On 28 March 2000, SOMA filed a motion to compel arbitration and dismiss the complaint, seeking to enforce the arbitration provision contained in plaintiff's employment agreement. On 31 March 2000, plaintiff filed a motion to stay the arbitration scheduled for 26 April 2000. On 30 July 2000, the trial court denied SOMA's motion to compel arbitration and granted plaintiff's motion to stay arbitration.     SOMA appealed the 30 July 2000 order staying arbitration to this Court. On appeal, this Court reversed the decision of the trial court, holding that (1) a valid agreement to arbitrate exists between Dr. Eddings and SOMA; (2) the arbitration provision is governed by the Federal Arbitration Act (FAA), 9 U.S.C. §§ 1-16 (1999) and applicable federal law; and (3) Dr. Eddings' claims for rescission and declaratory relief based on fraud, unconscionability, and indefiniteness resulting in no meeting of the minds should be submitted to the arbitrator, pursuant to Prima Paint Corp. v. Flood & Conklin, 388 U.S. 395, 18 L. Ed. 2d 1270 (1967), because those claims were directed to the entire employment agreement and not just the arbitration provision itself. Eddings v. S. Orthopedic & Musculoskeletal Assocs., 147 N.C. App. 375, 555 S.E.2d 649 (2001) (hereinafter Eddings I).     In a dissenting opinion in Eddings I, Judge Greene stated that while he agreed with the majority that under the FAA, the claims at issue should be referred to arbitration, the decision to apply the FAA was a matter for the trial court to initially determine. The North Carolina Supreme Court, agreeing with Judge Greene's dissent, held that the trial court, not the Court of Appeals, must first determine whether or not the FAA was applicable. Eddings v. S. Orthopedic & Musculoskeletal Assocs. , 356 N.C. 285, 569 S.E.2d 645 (2002)(per curiam).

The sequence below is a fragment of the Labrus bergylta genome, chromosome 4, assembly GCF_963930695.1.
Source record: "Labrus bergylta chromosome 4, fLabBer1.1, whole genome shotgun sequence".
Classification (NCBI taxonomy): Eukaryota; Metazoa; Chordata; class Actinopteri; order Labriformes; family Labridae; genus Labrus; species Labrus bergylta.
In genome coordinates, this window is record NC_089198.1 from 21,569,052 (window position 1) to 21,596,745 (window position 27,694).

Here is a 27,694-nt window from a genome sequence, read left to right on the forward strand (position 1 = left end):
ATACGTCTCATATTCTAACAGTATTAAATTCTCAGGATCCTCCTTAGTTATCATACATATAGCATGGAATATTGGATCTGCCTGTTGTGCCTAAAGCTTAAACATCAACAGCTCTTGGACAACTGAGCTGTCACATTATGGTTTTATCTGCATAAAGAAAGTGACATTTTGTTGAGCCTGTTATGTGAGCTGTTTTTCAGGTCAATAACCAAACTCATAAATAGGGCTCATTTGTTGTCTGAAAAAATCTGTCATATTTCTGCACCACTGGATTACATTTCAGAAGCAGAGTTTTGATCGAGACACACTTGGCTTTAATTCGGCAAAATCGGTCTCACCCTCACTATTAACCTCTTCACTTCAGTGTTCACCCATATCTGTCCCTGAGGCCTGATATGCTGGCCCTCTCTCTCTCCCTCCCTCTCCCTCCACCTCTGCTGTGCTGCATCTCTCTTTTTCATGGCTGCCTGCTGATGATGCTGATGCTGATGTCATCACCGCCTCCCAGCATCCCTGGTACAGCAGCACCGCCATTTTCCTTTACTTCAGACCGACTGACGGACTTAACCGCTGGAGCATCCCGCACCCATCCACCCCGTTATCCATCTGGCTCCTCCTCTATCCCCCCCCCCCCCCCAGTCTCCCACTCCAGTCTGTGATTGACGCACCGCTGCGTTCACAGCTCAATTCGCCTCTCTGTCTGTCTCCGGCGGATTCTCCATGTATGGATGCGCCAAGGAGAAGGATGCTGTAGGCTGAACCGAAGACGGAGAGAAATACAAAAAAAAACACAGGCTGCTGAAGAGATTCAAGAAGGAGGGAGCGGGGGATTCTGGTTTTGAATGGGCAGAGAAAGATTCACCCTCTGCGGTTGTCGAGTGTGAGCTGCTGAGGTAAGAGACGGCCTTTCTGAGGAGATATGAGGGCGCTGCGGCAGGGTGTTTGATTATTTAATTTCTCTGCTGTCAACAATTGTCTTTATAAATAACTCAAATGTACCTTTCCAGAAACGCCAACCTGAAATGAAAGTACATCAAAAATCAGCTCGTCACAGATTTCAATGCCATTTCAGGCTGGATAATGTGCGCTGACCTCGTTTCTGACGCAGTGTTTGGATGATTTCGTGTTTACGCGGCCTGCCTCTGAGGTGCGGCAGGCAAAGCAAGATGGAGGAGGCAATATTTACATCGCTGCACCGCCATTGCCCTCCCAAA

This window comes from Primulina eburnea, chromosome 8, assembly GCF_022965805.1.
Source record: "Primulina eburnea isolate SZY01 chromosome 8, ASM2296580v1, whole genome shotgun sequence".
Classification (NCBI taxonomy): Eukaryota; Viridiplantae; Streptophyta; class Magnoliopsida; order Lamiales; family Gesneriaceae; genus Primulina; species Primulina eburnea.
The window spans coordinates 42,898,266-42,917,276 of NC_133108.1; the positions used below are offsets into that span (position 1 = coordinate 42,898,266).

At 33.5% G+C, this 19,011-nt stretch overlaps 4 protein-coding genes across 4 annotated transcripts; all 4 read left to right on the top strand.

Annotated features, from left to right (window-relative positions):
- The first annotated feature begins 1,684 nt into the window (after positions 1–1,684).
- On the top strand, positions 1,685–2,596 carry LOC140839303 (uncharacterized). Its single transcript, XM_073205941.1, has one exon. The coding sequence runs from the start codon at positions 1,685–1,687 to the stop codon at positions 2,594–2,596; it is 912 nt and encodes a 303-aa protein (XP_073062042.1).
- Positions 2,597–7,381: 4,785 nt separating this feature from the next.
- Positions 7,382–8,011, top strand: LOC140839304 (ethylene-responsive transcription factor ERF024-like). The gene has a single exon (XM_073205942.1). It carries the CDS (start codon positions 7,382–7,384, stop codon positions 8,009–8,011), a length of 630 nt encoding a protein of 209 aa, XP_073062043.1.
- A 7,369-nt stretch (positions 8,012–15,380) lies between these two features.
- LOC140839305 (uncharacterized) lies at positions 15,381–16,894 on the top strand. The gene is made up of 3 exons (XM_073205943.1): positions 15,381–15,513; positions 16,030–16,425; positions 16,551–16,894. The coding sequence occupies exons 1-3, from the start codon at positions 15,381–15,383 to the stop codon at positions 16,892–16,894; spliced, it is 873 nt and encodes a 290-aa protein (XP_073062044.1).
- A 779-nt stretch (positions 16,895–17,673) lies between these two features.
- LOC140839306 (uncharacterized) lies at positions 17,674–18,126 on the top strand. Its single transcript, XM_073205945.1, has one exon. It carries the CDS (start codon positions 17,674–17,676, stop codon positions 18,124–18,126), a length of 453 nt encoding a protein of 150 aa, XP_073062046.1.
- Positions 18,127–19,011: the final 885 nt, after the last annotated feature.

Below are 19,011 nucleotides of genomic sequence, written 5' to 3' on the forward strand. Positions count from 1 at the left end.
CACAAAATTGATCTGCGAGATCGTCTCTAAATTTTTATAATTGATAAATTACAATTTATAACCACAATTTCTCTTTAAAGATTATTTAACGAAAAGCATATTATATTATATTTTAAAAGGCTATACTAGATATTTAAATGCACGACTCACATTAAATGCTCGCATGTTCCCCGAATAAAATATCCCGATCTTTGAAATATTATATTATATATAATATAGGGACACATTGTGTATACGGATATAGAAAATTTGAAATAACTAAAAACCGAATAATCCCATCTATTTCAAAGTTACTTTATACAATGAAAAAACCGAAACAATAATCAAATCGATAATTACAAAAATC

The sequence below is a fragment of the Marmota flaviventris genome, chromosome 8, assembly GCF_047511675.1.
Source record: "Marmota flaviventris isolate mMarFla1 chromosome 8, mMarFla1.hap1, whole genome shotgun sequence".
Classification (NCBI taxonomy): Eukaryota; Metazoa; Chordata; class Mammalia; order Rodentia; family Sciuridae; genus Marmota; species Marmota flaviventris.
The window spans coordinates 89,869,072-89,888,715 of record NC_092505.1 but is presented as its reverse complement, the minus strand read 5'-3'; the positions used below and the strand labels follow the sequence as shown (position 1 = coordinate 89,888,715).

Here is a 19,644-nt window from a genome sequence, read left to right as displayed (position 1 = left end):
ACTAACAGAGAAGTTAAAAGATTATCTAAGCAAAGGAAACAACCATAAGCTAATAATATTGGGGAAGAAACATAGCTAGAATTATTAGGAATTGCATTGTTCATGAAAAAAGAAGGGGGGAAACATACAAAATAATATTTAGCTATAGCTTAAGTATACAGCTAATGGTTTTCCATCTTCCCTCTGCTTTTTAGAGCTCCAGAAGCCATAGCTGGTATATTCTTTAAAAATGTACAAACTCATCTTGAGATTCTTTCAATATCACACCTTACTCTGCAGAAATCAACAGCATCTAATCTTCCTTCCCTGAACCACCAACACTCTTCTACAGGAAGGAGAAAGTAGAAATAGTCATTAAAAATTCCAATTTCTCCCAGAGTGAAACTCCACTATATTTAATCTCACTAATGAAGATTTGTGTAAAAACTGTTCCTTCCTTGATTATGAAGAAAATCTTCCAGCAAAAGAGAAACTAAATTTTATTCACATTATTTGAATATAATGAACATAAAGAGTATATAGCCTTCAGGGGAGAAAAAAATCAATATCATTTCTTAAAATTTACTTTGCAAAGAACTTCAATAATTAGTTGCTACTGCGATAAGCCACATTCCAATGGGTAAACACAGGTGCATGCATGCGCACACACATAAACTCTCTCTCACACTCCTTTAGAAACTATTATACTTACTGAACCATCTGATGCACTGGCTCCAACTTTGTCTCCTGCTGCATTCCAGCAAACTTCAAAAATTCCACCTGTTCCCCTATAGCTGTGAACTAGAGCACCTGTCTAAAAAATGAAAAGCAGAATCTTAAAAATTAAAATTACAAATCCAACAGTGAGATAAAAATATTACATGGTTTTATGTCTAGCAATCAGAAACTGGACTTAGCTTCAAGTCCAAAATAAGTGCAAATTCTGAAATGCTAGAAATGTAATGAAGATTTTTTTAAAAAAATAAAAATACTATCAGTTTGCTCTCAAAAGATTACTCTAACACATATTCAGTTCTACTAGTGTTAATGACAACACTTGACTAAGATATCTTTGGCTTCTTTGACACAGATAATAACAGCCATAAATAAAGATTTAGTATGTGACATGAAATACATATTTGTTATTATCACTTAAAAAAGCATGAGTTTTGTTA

On remand, the Superior Court of Buncombe County issued an order on 23 June 2003 which allowed in part and denied in part defendant's supplemental motion to compel arbitration. Further, some of plaintiff's claims were ordered to arbitration, while some claims were reserved for the trial court. The trial court made the following conclusions of law:
        1.    The transaction and Agreements between
        the parties involve interstate commerce and are, therefore, controlled by the Federal Arbitration Act. 2.    Plaintiff's Prayers for Relief No. 1 (rescission of the contract), No. 2 (no meeting of the minds and unenforceable due to the vagueness and uncertainty), and No. 9 (quantum meruit) are not arbitrable . . . . 3.    Plaintiff's Prayers for Relief No. 3 (actual and punitive damages for alleged fraud), No. 4 (G.S. 75-1.1[attorney fees]), No. 7 (covenant not to compete), No. 8 (unconscionable as against public policy and praying for rescission) and No. 10(unconscionable as against public policy and praying for declaration as null and void), are arbitrable . . . .